Published: November 4, 2014
Genre: Memoir / Humor
If you're an Indo-Muslim-British-American actor who has spent more time in bars than mosques over the past few decades, turns out it's a little tough to explain who you are or where you are from. In No Land's Man Aasif Mandvi explores this and other conundrums through stories about his family, ambition, desire, and culture that range from dealing with his brunch-obsessed father, to being a high-school-age Michael Jackson impersonator, to joining a Bible study group in order to seduce a nice Christian girl, to improbably becoming America's favorite Muslim/Indian/Arab/Brown/Doctor correspondent on The Daily Show with Jon Stewart.
This is a book filled with passion, discovery, and humor. Mandvi hilariously and poignantly describes a journey that will resonate with anyone who has had to navigate his or her way in the murky space between lands. Or anyone who really loves brunch.
The Humorous Memoir genre is my favorite when it comes to audio books and I have almost universal good luck with them. So, I went into No Land's Man expecting to really enjoy it. After all, it promised to be funny and I've always enjoyed Aasif Mandvi on The Daily Show (for the record, Mandvi was my vote to replace Jon Stewart).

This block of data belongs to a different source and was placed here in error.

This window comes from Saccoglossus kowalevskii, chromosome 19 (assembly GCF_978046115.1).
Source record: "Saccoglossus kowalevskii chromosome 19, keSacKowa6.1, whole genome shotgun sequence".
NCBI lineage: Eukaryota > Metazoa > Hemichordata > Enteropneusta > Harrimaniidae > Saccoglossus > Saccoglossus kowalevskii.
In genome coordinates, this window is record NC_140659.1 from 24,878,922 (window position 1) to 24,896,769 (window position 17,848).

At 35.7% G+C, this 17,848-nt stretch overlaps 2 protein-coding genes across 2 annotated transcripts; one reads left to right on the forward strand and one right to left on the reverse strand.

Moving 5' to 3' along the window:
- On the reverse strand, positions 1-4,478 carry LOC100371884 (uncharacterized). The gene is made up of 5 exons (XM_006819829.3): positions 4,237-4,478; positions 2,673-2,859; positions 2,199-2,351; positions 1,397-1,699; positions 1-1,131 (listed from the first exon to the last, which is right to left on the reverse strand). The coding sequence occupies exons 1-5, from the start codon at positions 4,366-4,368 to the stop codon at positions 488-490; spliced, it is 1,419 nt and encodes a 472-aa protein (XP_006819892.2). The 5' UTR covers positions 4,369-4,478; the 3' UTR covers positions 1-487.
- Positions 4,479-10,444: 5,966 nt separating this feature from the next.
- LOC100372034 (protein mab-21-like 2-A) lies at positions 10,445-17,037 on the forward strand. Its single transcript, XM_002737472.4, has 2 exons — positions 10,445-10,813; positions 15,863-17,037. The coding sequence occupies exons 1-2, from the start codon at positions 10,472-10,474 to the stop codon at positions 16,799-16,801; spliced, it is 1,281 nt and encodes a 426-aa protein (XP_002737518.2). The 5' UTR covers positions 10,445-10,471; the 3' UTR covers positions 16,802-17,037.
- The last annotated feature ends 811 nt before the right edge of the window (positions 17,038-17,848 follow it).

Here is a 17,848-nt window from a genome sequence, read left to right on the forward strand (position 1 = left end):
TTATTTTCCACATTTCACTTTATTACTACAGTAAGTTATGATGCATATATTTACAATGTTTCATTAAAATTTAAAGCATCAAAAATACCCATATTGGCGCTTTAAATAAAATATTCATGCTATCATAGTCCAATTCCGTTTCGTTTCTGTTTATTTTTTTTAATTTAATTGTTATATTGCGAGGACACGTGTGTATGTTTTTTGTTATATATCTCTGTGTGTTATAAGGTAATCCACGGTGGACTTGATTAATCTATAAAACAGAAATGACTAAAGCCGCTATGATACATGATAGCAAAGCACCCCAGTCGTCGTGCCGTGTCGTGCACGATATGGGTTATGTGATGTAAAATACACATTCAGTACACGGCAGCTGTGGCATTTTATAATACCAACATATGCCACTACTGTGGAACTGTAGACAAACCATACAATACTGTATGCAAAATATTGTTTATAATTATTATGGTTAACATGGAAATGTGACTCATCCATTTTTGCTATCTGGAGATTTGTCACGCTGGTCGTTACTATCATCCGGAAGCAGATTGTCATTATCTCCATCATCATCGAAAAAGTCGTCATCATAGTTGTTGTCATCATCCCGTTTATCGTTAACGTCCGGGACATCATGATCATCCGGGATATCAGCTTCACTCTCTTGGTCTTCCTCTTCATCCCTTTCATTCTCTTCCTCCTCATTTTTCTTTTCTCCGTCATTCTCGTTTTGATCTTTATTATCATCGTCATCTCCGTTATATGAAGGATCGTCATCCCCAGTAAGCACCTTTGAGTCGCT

What I didn't expect is how profound this book could be. Yes, there are some purely fun moments and it dips now and then into potty humor (which I am not against!), but there are also essays on identity and belonging and family that are far more deeply written than anything I have ever read in other (more highly-hyped) books in this vein.
This book is not just a collection of funny stories--it is Mandvi's quest to define himself. He doesn't fit into any of the niches we have - he was born in India, but isn't "Indian" as we know it; he was raised in England, but doesn't look English; he was raised Muslim, but doesn't act like any Muslim most Americans would recognize. He battles the expectations put on him by his family and by society and, in the midst of this, blazes his own trail.
This memoir differs from other such memoirs (for example, Yes, Please and Bossypants) because very little of it deals with his life once he "makes it." He doesn't talk about The Daily Show until the last chapter of the book. There are a few chapters talking about his days before making it big, but most of the book is about his experiences growing up as an East Asian immigrant, first in the north of England and then in Tampa, Florida.
I will say this is probably the best written book in this genre that I've read. His essay dealing with profanity is one of the best I've read on the subject (strangely, I have read more than a few essays on profanity). There is also an essay in the middle of the book--because I listened to this book, I can't go back and find the title--that is just beautiful. It talks about his parents coming to Bradford and settling--both with each other and in this new land. If I had any complaints about this book, it would only be that that this particular essay would have been more effective as a closing essay than buried in the middle of the book.
I really can't recommend this book highly enough. I could barely stop listening to it (which meant that I was hitting the gym whenever possible--that alone is pretty impressing) and it made me both laugh and think.
I was not solicited for this review and I received no compensation for this post.